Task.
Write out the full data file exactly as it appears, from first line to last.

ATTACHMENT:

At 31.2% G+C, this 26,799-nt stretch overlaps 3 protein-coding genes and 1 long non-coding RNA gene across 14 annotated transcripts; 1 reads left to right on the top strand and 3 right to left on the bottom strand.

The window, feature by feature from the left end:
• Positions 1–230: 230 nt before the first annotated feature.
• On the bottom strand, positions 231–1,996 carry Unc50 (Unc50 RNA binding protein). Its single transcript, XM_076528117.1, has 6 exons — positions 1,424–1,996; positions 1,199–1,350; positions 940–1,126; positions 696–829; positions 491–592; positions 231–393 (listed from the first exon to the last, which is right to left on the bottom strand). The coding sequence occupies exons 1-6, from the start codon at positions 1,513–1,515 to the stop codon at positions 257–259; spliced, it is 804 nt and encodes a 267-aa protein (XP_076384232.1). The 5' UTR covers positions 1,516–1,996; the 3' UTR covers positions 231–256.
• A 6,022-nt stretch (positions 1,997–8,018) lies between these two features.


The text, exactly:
At 31.2% G+C, this 26,799-nt stretch overlaps 3 protein-coding genes and 1 long non-coding RNA gene across 14 annotated transcripts; 1 reads left to right on the top strand and 3 right to left on the bottom strand.

The window, feature by feature from the left end:
• Positions 1–230: 230 nt before the first annotated feature.
• On the bottom strand, positions 231–1,996 carry Unc50 (Unc50 RNA binding protein). Its single transcript, XM_076528117.1, has 6 exons — positions 1,424–1,996; positions 1,199–1,350; positions 940–1,126; positions 696–829; positions 491–592; positions 231–393 (listed from the first exon to the last, which is right to left on the bottom strand). The coding sequence occupies exons 1-6, from the start codon at positions 1,513–1,515 to the stop codon at positions 257–259; spliced, it is 804 nt and encodes a 267-aa protein (XP_076384232.1). The 5' UTR covers positions 1,516–1,996; the 3' UTR covers positions 231–256.
• A 6,022-nt stretch (positions 1,997–8,018) lies between these two features.